The dime's reverse side depicts an oak branch, which stands for strength and independence, an olive branch, which represents peace, and a torch, which represents liberty. John R. Sinnock is credited with creating this design, which has been on the dime since 1946.

     Design Evolution of the Dime

American coins that were in circulation at one point were composed of either gold or silver.

The United States Mint began producing small silver coins, or dimes, in 1796. The following is a list of every dime that has been struck in the United States since 1796:

Roosevelt Designs

  • Draped Bust (1796-1807)

  • Draped Bust (1796-1807)

    The Draped Bust design can be seen on the dimes that were minted between 1796 and 1807.

    The back featured an eagle with a wreath encircling it. Over time, the design underwent modifications, including the addition of a ribbon bearing the motto E PLURIBUS UNUM and a shield on the eagle's breast. Arrows and an olive branch that the eagle's talons were holding were also added.

    The picture is surrounded by the words UNITED STATES OF AMERICA.

    The coin has no markings indicating its value or denomination.

  • Capped Bust (1809-1837)

  • Capped Bust (1809-1837)

    The Capped Bust dime was introduced in 1809 and looked much like the half dollar since 1807. Liberty is on the obverse, her hair down to her shoulders under a cap tied with a band that says LIBERTY.

    Her bust is covered with a cloth or gown that is kept in place by a brooch or clasp. Below the date, there are seven stars on the left side and six on the right side.

    The picture is surrounded by the words UNITED STATES OF AMERICA.

    The coin has no markings indicating its value or denomination.

  • Seated Liberty (1837-1891)

  • Seated Liberty (1837-1891)

    Similar to the half dime, the dime's design was altered in 1860.

    The United States of America, which had previously been on the reverse, was added in place of the stars, while the Liberty Seated motif on the obverse was kept. The larger format of the reverse wreath encloses the denomination, which is written as ONE DIME.

    Continuous production in this style was done between 1860 and 1891. During that time, several rare issues were produced, such as the Carson City issues from the early 1870s. The dates 1873 and 1874 were once more accompanied by arrowheads on the dime, this time denoting a minor weight increase.

  • Barber Dime (1892-1916)

  • Barber Dime (1892-1916)

    The half-dollar, quarter, and dime denominations underwent redesigns in 1892.

    The ten-cent coin, also referred to as the Barber dime, had Lady Liberty facing right, a laurel wreath around her head, and the word LIBERTY written in small letters in a band above her forehead.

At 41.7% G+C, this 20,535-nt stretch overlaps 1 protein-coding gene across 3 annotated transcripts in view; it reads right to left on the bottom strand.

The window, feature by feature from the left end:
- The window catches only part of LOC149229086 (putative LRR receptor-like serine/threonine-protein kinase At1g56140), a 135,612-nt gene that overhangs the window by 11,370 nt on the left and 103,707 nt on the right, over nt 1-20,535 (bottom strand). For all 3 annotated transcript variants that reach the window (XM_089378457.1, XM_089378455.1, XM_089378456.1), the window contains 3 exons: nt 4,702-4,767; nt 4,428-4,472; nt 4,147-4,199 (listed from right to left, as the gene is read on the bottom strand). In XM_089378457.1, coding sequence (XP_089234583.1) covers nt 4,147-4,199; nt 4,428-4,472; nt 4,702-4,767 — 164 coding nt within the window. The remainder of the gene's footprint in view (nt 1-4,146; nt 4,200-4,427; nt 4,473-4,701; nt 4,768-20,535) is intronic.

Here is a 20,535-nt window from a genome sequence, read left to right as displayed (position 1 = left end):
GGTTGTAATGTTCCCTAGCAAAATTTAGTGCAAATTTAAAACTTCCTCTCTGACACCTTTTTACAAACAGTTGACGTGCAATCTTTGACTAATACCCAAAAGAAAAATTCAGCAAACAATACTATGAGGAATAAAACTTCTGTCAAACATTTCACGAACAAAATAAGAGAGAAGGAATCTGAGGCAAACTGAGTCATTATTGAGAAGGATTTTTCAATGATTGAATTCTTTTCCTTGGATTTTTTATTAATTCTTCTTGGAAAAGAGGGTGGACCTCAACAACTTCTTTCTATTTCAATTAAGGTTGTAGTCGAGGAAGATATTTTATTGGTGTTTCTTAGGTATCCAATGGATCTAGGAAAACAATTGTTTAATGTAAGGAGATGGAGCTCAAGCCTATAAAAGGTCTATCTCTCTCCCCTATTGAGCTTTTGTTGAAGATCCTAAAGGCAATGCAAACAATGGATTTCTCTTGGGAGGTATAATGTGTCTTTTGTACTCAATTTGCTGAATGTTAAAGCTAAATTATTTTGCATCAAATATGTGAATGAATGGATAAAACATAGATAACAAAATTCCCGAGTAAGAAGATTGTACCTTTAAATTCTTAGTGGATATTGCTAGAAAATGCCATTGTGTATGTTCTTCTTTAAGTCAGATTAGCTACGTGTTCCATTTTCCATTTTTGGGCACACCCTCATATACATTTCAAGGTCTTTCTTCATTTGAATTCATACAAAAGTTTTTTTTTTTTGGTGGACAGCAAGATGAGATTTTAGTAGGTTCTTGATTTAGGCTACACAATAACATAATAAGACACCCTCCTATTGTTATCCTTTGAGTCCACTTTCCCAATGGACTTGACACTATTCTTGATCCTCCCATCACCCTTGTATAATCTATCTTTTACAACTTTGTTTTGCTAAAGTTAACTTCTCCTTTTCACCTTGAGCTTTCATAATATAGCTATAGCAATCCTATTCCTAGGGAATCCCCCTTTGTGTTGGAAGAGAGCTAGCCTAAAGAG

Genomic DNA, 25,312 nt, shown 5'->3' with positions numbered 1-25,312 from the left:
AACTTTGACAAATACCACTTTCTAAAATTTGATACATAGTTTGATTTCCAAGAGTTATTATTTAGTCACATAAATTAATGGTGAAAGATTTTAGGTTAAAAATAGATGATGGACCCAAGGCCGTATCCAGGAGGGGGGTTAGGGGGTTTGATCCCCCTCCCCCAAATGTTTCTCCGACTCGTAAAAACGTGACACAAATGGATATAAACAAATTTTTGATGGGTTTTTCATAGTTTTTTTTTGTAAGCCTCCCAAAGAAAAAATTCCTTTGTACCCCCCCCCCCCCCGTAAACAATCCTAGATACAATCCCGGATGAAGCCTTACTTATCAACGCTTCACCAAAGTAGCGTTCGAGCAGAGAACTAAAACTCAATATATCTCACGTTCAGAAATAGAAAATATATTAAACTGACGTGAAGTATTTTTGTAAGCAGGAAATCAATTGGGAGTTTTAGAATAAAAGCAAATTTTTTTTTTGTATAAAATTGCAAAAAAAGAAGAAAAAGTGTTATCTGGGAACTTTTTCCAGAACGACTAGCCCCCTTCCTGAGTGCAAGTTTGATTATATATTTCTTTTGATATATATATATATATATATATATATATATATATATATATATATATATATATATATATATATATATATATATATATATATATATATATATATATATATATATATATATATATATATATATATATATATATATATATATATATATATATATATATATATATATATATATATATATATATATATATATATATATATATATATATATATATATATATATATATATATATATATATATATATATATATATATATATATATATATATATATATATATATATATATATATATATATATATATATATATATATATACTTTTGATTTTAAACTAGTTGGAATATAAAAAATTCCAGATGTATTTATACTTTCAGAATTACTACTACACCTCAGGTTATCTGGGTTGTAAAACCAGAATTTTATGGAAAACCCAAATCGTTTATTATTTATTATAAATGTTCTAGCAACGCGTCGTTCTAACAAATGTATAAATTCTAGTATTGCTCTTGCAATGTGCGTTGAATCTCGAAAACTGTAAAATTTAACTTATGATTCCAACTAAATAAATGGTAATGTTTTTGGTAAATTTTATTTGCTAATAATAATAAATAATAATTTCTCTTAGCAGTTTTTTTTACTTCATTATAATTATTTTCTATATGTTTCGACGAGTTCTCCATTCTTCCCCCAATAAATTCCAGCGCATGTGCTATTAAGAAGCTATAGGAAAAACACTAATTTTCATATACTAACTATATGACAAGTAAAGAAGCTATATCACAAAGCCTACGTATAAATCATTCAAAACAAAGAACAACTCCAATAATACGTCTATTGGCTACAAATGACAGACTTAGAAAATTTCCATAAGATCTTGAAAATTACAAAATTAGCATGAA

The date appears below the image, surrounded by the words UNITED STATES OF AMERICA. The words "ONE DIME" are surrounded by a sizable wreath on the reverse.

  • Mercury Dime (1916-1945)

  • Mercury Dime (1916-1945)

    The outdated Barber design, which had been in use since 1892, was replaced with a new Dime design in 1916. The new coin design, created by A.A. Weinman, showed a portrait of Miss Liberty facing left and donning a winged cap.

    Liberty Head with wings. The dime gained widespread recognition as the "Mercury Head" due to its resemblance to the Roman god Mercury.

    The reverse combines an olive branch with Roman fasces to symbolize America's readiness for war and its desire for peace. One of the most well-liked United States coin series in American numismatics is the Mercury Head Dime series.

     Interesting Fun Facts about the Dime

  • The word "dime" comes from the French word "disme", which means "tithe" or "tenth part". Thus, a dime is equivalent to one-tenth of a dollar.

  • In contrast to other coins, the dime has 118 "reeds"—ridges—around its edge. According to legend, the original purpose of the reeding was to stop coin clipping and counterfeiting.

  • The first coin featuring an active president at the time of release was the Roosevelt Dime.

    The 1916-D Mercury Dime is one of the rarest and most desirable dime varieties. Less than 264,000 were struck because of changes at the Denver Mint.

  • This is a special coin because it is small and thin and, therefore, easily recognized.

  • The original idea of "March of Dimes" was to raise funds for the fight against polio. It later switched to preventing congenital disabilities and reducing the high infant mortality rate after a vaccine was found and introduced in 1955.

Conclusion

In conclusion, the dime is more than just a small coin; it's a significant piece of American history. The image of Franklin Delano Roosevelt on the front serves as a reminder of his leadership through tough times and his fight against polio.

Each dime tells a story of perseverance, strength, and the collective effort to overcome challenges. So, the next time you hold a dime, remember you're holding a symbol of resilience and an important chapter of the nation's past. Add this historically significant coin to your collection.

BOLD offers tubes or bags of circulated Roosevelt coins at the lowest prices.